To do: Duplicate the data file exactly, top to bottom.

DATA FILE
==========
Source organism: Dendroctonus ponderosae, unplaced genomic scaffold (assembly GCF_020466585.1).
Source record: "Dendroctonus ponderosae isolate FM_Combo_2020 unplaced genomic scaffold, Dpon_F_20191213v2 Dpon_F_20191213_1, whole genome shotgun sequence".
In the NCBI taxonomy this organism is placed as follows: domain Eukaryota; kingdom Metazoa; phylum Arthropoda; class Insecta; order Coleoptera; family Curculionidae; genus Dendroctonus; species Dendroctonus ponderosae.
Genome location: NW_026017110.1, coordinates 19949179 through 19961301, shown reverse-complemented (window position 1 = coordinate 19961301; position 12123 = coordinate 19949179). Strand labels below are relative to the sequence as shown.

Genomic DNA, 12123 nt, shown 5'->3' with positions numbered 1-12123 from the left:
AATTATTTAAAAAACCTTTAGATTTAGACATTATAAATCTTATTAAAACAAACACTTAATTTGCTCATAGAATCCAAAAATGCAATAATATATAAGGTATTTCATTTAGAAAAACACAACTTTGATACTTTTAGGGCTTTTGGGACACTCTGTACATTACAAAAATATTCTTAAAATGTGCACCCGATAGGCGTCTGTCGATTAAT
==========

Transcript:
Source organism: Dendroctonus ponderosae, unplaced genomic scaffold (assembly GCF_020466585.1).
Source record: "Dendroctonus ponderosae isolate FM_Combo_2020 unplaced genomic scaffold, Dpon_F_20191213v2 Dpon_F_20191213_1, whole genome shotgun sequence".
In the NCBI taxonomy this organism is placed as follows: domain Eukaryota; kingdom Metazoa; phylum Arthropoda; class Insecta; order Coleoptera; family Curculionidae; genus Dendroctonus; species Dendroctonus ponderosae.
Genome location: NW_026017110.1, coordinates 19949179 through 19961301, shown reverse-complemented (window position 1 = coordinate 19961301; position 12123 = coordinate 19949179). Strand labels below are relative to the sequence as shown.

Genomic DNA, 12123 nt, shown 5'->3' with positions numbered 1-12123 from the left:
AATTATTTAAAAAACCTTTAGATTTAGACATTATAAATCTTATTAAAACAAACACTTAATTTGCTCATAGAATCCAAAAATGCAATAATATATAAGGTATTTCATTTAGAAAAACACAACTTTGATACTTTTAGGGCTTTTGGGACACTCTGTACATTACAAAAATATTCTTAAAATGTGCACCCGATAGGCGTCTGTCGATTAAT